In spite of the challenges, I love plein air painting, which I’ve been doing about a year.

Boat Ramp on MississippiRock in a Hard Place (2)

I painted the one on the left (oils on 6×6-inch wood panel) last summer. I painting the one on the right (oils on 6×8-inch on linen-covered hardboard panel)  this spring, when I was about halfway through the 12-week class.

What do you want to learn to do better? What’s stopping you? Feel free to leave a comment.

Note: this is the first post in a new category: Plein Air. I plan to post about tools, tips, frustrations, and the fun of plein air painting, when inspired to do so.

 

 

 

It’s Never too Late to Begin Again

There is an underlying, indwelling creative force infusing all of life—including ourselves.
~Julia Cameron in It’s Never Too Late to Begin Again

Julia would probably say I responded to a creative force when I started this blog. And she would be right. I was riding a new wave of creative energy that I had (metaphorically speaking) caught in late 2014. That creative force also brought me back to oil painting—a practice I have not enjoyed since leaving school in the 1980s.

In the thirty or so years between packing away my paints and brushes and finding my way back to painting, I completed a bachelor and a master degree, worked in two career fields, and raised three children. I’ve learned from many of my new artist friends that my experience of turning away from creative pursuits to do other things is a very common one. Lots of people do it.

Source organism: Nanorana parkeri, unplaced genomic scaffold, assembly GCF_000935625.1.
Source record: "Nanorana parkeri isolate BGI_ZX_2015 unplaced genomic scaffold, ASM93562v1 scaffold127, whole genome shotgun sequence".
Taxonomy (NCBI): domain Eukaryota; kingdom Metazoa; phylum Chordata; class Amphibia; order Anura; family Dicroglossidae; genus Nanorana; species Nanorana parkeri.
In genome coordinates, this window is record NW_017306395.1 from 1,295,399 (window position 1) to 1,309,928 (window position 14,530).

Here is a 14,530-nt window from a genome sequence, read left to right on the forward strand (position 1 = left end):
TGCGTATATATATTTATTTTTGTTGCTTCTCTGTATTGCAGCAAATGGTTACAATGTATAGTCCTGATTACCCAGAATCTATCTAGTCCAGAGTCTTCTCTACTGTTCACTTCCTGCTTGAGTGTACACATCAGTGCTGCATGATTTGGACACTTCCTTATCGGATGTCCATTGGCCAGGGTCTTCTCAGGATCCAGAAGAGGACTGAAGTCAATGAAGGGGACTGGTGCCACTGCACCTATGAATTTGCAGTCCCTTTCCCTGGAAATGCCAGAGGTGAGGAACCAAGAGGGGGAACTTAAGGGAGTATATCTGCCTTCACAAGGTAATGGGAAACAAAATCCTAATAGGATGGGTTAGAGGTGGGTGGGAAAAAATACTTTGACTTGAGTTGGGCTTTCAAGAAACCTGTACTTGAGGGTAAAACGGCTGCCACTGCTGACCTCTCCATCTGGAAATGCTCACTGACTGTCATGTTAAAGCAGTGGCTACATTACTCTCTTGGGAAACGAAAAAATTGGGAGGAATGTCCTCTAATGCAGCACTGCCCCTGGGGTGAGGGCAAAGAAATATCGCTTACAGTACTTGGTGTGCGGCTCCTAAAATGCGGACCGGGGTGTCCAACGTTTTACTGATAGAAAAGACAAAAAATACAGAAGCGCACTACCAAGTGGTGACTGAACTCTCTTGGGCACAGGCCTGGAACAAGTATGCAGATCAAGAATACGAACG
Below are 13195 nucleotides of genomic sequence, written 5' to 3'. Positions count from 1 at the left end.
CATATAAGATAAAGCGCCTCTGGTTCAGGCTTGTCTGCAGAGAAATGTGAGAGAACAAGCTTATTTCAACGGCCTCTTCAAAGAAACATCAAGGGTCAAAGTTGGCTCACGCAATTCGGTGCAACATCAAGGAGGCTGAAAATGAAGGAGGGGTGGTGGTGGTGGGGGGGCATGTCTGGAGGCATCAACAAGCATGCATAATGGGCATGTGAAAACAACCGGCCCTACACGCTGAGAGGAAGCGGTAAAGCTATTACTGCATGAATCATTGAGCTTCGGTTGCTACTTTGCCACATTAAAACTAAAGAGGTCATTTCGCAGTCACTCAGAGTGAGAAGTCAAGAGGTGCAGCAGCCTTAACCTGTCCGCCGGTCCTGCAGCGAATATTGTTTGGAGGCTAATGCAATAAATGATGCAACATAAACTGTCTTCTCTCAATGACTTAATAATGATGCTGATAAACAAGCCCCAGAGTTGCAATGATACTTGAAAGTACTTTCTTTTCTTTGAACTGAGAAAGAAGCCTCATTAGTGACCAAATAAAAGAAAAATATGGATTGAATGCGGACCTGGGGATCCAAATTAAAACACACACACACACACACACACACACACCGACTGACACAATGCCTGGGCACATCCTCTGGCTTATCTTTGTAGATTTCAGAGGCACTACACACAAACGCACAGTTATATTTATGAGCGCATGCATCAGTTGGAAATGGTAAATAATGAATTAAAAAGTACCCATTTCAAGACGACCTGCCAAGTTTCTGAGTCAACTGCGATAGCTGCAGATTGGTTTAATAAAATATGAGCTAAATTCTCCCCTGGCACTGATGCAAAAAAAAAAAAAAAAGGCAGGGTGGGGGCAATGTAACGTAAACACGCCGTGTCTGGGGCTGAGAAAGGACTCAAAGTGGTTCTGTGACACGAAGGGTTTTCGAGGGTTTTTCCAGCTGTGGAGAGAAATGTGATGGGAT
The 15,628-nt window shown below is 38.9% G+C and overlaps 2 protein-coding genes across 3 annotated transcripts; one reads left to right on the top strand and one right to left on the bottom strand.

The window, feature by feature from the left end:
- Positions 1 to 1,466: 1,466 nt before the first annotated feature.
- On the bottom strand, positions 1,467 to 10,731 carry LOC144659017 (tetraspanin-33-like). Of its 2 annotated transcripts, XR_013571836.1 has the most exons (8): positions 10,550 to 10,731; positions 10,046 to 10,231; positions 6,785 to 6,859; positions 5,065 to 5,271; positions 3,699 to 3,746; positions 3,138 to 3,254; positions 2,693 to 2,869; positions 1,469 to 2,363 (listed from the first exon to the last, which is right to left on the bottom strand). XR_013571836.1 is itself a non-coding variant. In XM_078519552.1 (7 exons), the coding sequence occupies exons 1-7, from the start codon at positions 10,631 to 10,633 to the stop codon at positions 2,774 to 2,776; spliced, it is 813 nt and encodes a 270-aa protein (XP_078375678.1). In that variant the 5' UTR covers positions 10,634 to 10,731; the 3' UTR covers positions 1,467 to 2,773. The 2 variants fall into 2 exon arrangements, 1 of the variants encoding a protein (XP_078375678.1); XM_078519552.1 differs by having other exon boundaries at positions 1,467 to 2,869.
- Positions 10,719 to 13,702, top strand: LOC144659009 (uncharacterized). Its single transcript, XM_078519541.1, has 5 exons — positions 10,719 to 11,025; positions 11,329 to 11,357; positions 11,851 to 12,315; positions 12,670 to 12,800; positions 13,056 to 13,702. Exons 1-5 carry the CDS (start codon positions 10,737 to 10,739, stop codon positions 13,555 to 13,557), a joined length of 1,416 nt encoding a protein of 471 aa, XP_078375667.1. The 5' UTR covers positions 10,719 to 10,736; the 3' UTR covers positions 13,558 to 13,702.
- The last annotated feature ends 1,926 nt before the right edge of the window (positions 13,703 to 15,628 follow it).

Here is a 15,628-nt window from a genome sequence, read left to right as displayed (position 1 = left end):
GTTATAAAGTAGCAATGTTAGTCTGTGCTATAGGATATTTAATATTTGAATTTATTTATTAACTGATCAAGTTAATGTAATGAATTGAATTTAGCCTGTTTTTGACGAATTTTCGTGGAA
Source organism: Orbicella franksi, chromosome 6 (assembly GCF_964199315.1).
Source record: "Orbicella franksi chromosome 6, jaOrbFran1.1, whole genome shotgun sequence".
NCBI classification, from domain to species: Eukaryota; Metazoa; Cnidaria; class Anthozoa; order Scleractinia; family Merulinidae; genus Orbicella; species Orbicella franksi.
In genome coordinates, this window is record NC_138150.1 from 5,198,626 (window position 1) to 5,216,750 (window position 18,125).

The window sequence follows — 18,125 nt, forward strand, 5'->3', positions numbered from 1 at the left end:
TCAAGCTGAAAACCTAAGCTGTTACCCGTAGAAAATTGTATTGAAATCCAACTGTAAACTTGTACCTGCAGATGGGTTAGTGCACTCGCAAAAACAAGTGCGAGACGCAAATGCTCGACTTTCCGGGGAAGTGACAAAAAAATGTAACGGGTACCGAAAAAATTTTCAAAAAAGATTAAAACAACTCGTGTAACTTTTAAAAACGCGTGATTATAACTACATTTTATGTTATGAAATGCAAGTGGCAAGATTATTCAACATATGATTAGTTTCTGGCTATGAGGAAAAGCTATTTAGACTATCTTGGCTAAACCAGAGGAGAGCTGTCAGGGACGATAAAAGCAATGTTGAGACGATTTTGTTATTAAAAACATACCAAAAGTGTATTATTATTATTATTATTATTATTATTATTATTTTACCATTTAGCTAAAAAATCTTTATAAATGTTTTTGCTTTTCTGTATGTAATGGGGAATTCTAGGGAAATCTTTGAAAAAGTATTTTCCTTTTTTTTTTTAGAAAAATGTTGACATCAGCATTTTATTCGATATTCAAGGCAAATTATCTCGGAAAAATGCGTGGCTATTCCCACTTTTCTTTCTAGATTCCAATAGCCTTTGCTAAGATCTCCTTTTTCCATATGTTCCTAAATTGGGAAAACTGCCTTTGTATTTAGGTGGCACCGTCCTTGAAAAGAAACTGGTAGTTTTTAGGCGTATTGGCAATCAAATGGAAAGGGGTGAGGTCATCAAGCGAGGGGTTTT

The urge to create—write for a blog, crochet scarves, grow tomatoes, photograph flowers, paint landscapes (which I do), up-cycle flea market finds, or any of a thousand other activities, including raising a family or working—is in every person, not only artists.

Julia also says that when we open our creative channel, many gentle but powerful changes are to be expected. I agree and believe its the urge to create that keeps us interested and engaged with living. It’s also what makes us interesting, what attracts new friends, and what opens the doors to new experiences.

Before you move on to do or read something else, take a few minutes to think about where you are and what your relationship is to your creative self.

Imagine a large map—perhaps your map includes the places where you’ve gone to school, worked, and raised your family. Add to your map any places that have inspired you and fed your soul. Where were those places? When were you there? What were you doing? Try drawing your map if that will help you better visualize your journey, but keep it simple.

Now, imagine yourself moving across this map (your life). Think about the many crossroads you’ve come to. At each crossroad, in what direction did you decide to go? What did you leave behind? Where are you now? Do you feel the urge to change course again? to revisit something? Describe for yourself what you’re being urged to move toward. What do you see? What do you want to do?

It is never too late to begin again to paint or plant or do any of the things that can and will help connect you with your creative self and make you feel good about being alive.